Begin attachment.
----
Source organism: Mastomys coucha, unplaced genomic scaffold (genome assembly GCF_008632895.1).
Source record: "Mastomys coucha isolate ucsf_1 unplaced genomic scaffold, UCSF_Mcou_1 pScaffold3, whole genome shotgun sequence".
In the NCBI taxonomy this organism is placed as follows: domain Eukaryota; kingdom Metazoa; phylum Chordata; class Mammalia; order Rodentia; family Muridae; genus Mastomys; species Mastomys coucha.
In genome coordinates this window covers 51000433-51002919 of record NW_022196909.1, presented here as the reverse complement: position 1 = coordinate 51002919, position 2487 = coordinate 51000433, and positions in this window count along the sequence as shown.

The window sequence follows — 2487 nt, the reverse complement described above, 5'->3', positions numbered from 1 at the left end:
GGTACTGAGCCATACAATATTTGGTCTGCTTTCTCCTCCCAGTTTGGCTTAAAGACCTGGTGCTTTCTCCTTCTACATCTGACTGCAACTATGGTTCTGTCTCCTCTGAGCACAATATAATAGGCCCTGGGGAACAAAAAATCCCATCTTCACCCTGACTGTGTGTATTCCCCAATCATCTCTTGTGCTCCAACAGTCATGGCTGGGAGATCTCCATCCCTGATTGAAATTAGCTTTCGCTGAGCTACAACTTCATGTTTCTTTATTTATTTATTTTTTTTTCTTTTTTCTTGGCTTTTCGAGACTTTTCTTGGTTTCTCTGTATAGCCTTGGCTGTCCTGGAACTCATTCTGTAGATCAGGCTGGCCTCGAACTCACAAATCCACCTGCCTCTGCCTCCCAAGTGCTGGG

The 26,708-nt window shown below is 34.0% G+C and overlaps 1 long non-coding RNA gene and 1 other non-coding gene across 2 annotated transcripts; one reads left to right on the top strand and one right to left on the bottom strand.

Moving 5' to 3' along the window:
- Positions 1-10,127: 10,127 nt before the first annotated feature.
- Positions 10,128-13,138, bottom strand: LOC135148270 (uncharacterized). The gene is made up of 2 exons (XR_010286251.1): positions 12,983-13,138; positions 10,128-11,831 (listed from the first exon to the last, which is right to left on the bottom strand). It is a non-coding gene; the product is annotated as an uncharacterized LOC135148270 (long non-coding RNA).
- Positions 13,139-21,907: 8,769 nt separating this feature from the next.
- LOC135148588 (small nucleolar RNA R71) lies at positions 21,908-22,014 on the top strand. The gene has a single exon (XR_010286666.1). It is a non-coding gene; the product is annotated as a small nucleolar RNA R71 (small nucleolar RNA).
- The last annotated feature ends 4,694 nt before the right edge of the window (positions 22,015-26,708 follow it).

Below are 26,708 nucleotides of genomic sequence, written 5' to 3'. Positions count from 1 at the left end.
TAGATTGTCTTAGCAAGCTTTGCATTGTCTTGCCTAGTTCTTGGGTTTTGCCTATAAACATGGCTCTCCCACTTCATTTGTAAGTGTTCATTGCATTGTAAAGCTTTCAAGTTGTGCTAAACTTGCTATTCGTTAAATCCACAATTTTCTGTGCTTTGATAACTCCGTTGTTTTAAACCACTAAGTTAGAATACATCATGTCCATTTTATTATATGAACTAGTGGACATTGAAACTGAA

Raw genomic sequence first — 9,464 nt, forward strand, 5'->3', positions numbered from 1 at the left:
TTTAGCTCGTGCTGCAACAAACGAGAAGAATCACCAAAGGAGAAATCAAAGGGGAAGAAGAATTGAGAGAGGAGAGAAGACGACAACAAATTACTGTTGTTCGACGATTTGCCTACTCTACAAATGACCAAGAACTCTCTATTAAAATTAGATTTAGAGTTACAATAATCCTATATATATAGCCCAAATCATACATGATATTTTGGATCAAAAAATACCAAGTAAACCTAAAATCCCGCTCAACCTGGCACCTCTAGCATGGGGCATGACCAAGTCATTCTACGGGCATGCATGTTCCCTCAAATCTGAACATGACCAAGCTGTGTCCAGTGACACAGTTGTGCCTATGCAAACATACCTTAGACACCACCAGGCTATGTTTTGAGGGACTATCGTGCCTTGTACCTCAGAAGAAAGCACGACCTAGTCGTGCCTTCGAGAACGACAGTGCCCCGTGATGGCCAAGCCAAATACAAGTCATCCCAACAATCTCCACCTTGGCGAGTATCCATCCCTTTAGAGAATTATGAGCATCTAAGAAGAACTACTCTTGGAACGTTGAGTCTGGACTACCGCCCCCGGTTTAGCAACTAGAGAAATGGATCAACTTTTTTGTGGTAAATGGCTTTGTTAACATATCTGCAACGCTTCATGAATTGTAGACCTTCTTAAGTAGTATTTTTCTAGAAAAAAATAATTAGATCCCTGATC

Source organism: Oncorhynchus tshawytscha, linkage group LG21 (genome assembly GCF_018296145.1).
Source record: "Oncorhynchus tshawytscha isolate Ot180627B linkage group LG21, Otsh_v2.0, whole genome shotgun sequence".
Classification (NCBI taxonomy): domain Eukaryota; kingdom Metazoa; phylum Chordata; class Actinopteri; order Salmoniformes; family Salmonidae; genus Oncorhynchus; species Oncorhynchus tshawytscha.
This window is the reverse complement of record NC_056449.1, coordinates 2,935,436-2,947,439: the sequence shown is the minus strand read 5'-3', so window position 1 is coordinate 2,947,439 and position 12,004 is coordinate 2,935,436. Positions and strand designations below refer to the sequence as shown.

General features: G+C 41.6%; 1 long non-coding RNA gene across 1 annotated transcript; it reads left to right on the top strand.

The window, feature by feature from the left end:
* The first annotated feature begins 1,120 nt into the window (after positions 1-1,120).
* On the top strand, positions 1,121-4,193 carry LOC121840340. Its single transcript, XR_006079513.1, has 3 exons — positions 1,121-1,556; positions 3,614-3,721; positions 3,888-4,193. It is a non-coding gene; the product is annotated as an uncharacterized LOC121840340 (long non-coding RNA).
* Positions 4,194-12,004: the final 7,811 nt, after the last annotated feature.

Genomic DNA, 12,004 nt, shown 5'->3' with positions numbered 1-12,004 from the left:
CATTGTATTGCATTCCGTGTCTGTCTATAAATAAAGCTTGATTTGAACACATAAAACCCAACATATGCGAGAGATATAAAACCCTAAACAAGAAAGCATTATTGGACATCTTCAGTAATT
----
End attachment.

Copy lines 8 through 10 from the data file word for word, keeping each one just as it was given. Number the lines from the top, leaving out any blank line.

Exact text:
Moving 5' to 3' along the window:
- Positions 1-10,127: 10,127 nt before the first annotated feature.
- Positions 10,128-13,138, bottom strand: LOC135148270 (uncharacterized). The gene is made up of 2 exons (XR_010286251.1): positions 12,983-13,138; positions 10,128-11,831 (listed from the first exon to the last, which is right to left on the bottom strand). It is a non-coding gene; the product is annotated as an uncharacterized LOC135148270 (long non-coding RNA).